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1

It's simply due to a hash function acting (within it's block size $n$) as:- You'll notice that there is no possible 'A' output as there was a collision at 'C'. It's a version of the pigeon hole principle meaning that when two birds occupy one hole, you must have an empty hole remaining. Some of the output bins of a pseudo random function (hash extractor) ...


2

I didn't follow all of the question, but let's take a small example. Suppose $X$ is uniformly distributed in $\{1,2,3\}$, so that $\Pr[X = x] = 1/3$ for any $x \in \{1,2,3\}$. If we define \begin{equation*} f(1) = 2, \qquad f(2) = 3, \qquad f(3) = 2, \end{equation*} then we have \begin{align*} \Pr[f(X) = 1] &= 0, \\ \Pr[f(X) = 2] &= \...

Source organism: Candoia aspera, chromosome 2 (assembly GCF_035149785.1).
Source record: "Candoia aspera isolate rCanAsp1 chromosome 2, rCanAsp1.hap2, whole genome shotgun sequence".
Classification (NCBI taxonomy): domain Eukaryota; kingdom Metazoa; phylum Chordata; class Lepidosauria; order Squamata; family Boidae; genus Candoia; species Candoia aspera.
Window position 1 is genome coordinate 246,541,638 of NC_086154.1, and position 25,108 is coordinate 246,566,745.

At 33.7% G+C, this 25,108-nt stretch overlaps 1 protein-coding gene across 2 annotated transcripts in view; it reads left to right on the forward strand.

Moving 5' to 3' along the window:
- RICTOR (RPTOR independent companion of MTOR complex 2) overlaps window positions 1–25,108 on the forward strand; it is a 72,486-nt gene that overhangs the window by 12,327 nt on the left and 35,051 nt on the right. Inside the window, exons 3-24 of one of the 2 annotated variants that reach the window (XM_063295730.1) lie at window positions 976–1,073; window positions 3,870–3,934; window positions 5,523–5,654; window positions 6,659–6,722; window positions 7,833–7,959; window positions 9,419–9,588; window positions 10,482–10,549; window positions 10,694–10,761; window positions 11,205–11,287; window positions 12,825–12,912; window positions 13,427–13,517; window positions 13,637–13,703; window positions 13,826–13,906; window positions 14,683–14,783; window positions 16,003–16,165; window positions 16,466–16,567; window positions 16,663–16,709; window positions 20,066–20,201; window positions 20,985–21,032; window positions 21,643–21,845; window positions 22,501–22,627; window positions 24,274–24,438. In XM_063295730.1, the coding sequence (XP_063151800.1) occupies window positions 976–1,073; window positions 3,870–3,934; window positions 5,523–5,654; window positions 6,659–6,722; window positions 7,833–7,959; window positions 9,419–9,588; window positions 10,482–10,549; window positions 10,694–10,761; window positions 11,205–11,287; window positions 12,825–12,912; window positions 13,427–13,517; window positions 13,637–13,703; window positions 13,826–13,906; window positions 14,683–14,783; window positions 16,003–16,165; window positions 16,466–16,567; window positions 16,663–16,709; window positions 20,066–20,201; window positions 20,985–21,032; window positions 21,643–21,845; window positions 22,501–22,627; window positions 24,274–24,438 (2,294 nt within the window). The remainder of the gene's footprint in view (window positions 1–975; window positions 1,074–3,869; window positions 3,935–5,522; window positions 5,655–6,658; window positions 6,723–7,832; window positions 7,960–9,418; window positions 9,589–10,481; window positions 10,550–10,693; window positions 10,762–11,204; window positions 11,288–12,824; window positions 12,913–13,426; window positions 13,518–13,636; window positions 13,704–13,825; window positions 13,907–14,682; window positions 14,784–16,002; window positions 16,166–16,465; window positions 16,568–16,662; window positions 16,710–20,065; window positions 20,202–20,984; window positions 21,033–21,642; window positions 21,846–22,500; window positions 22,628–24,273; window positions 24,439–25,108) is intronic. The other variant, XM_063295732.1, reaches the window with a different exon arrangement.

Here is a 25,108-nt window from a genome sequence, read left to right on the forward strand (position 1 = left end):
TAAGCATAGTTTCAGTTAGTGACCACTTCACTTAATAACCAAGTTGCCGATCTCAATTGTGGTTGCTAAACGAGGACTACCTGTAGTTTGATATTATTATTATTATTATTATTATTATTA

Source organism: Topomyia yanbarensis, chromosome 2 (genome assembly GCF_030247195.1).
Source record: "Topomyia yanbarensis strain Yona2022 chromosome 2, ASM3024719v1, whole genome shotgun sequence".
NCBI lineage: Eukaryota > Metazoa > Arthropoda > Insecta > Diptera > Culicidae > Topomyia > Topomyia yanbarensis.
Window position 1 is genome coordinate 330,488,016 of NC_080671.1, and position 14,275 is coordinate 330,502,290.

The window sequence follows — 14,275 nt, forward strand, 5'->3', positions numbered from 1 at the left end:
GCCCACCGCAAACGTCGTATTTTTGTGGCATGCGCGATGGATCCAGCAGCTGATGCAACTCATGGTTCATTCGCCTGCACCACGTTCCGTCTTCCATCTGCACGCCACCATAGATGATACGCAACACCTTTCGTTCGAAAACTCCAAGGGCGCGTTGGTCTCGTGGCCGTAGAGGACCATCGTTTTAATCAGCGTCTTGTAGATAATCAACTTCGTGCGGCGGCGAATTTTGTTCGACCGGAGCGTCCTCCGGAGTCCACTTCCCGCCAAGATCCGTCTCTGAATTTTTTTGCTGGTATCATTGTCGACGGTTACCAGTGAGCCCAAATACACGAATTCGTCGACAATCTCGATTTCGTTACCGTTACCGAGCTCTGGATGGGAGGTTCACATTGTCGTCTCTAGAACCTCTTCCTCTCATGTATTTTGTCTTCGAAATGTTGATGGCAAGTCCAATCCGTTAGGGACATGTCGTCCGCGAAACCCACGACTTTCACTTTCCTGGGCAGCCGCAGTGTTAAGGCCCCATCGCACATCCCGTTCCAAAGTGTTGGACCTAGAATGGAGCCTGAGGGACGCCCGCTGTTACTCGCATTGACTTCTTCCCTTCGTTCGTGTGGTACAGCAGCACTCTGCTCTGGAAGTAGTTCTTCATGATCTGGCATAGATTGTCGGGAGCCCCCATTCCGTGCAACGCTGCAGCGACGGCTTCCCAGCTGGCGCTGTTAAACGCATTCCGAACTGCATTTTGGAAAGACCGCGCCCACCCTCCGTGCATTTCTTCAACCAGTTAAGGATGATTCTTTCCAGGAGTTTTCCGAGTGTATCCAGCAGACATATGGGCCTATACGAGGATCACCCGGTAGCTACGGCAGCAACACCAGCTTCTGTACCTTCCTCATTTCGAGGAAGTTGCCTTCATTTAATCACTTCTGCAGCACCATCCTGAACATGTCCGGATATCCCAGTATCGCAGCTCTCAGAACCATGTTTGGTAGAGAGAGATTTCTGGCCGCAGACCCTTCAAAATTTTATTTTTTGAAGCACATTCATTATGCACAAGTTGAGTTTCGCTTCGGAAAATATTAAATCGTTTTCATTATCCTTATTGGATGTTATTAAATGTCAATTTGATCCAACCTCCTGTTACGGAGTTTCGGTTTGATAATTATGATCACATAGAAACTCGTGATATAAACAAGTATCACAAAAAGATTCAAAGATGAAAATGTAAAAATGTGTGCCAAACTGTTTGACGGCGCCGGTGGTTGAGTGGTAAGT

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Assuming knowing the entropy in the generation process is meaningful, the relationship between difficulty of brute force guessing an unknown random variable 𝑋 and entropy (or entropies) is quite a delicate one, and depends on the assumptions about the attack scenario. In particular, the direct use of Shannon entropy can give misleading results, and the ...


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